The issue more than anything else is even now after all these years there isn’t a good enough level of compatibility across kernel versions or even across user land. So many headaches for the user would be fixed if this was made more of a priority. The counter argument of course is open source the code and integrate it and it will be better all around. Except unless the product is particularly popular it’s much more likely (even if open source) that it will just die on the vine, not being able to compile against more modern libraries and binaries themselves will just end up segfaulting. Use the source luke, comes to mind here where I could technically try to hire someone to fix it for me (or learn to code myself) but it’s not that important – I wish product X would still work and there isn’t anything realistically I can do to make it work.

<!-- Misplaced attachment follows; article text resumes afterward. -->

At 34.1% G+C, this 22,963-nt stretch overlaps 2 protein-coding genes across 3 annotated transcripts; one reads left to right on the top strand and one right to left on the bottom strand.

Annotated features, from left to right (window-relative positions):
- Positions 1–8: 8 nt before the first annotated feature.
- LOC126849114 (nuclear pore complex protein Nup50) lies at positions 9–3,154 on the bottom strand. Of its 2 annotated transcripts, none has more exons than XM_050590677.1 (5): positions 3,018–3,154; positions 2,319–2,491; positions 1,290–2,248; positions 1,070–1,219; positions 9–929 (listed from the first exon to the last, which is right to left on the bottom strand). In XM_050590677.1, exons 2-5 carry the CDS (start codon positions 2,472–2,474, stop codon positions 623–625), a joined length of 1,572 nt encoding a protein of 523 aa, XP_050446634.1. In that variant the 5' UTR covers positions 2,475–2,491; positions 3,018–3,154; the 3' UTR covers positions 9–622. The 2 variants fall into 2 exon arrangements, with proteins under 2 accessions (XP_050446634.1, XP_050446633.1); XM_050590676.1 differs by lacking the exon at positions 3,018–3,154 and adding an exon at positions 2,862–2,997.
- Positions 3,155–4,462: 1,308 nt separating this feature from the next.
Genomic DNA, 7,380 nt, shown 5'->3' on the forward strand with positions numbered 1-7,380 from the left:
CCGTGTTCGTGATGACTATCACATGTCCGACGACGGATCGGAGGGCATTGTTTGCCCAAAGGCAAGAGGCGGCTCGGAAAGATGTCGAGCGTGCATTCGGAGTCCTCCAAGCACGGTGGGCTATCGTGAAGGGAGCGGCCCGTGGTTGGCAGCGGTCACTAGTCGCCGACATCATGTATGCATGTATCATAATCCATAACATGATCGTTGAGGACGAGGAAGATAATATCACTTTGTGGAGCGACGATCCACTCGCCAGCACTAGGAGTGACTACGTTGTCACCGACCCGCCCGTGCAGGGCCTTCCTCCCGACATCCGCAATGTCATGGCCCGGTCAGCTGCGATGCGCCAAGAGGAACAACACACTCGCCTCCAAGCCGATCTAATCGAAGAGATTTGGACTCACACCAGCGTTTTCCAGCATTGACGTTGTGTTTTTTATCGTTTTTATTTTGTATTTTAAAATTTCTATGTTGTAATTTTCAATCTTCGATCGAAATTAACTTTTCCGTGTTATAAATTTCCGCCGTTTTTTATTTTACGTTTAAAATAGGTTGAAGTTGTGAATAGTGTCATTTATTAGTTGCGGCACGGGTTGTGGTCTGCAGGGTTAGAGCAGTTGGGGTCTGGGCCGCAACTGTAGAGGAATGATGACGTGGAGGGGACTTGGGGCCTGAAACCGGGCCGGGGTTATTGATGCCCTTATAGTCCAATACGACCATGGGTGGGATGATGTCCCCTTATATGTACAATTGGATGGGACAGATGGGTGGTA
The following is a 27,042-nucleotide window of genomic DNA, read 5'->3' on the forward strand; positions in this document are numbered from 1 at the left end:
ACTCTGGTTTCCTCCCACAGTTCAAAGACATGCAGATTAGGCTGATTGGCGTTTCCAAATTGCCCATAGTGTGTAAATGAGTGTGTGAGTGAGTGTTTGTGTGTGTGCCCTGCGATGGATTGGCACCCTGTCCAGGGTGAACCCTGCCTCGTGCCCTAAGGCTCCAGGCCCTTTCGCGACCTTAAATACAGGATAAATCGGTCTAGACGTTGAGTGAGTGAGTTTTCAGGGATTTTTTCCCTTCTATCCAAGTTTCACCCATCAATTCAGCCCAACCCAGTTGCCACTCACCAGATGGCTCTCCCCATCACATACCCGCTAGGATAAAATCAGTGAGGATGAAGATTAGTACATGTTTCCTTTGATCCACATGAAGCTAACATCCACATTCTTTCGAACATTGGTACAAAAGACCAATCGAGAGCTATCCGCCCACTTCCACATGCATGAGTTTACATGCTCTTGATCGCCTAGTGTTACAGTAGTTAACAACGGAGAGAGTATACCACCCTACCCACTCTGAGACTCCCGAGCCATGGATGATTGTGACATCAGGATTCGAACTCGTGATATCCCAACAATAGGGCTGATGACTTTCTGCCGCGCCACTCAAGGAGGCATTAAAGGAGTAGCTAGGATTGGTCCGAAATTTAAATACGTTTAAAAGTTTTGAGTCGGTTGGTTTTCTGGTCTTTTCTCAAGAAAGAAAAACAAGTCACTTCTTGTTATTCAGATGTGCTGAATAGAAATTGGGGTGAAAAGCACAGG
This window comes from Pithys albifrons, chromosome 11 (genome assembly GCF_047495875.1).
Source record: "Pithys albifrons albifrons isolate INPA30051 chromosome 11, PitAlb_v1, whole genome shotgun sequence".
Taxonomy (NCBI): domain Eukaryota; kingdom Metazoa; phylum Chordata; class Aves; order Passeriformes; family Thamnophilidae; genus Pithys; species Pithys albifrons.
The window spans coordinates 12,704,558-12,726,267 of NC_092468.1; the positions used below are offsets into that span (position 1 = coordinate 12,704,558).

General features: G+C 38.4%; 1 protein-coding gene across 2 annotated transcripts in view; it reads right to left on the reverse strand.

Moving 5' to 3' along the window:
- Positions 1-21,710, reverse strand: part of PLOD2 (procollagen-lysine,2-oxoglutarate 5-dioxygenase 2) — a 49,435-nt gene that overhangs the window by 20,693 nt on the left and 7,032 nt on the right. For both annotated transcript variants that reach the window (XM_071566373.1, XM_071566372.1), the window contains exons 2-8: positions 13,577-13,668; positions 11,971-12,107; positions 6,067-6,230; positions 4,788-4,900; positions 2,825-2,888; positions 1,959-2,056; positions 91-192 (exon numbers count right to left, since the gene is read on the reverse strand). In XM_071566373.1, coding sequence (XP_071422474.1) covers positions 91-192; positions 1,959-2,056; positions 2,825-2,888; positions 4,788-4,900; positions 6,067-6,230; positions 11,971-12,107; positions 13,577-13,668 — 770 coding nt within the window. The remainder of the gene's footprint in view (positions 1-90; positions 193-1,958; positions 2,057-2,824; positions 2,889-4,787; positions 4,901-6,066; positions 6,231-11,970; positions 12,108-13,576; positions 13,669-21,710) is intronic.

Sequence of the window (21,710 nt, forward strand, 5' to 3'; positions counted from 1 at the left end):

But even if the application(or game or whatever) is old and not being maintained anymore it still may be useful to people. Microsoft has obviously done a really good job in this department over the years. I was honestly pretty surprised when I was able to play the game Xwing vs Tie Fighter(1997) on my dual processor Opteron with XP Professional (and reports say it works fine in Windows 7 provided you install it using another OS because the installer is 16-bit which doesn’t work in Windows 7 64-bit). I very well could be wrong but 1997 may of been even before Linux moved from libc5 to glibc.

I had been quietly hoping that as time has gone on that at some point things would stabilize as being good enough for some of these interfaces but it doesn’t seem to be happening. One thing that has seemed to have stabilize is the use of iptables as the firewall of choice on Linux. I of course went through ipfwadm in kernel 2.0, and ipchains in 2.2, then by the time iptables came out I had basically moved on to FreeBSD for my firewalls (later OpenBSD when pf came out). I still find iptables quite a mess compared to pf but about the most complicated thing I have to do with it is transparent port redirection and for that I just copy/paste examples of config I have from older systems. Doesn’t bug me if I don’t end up using it.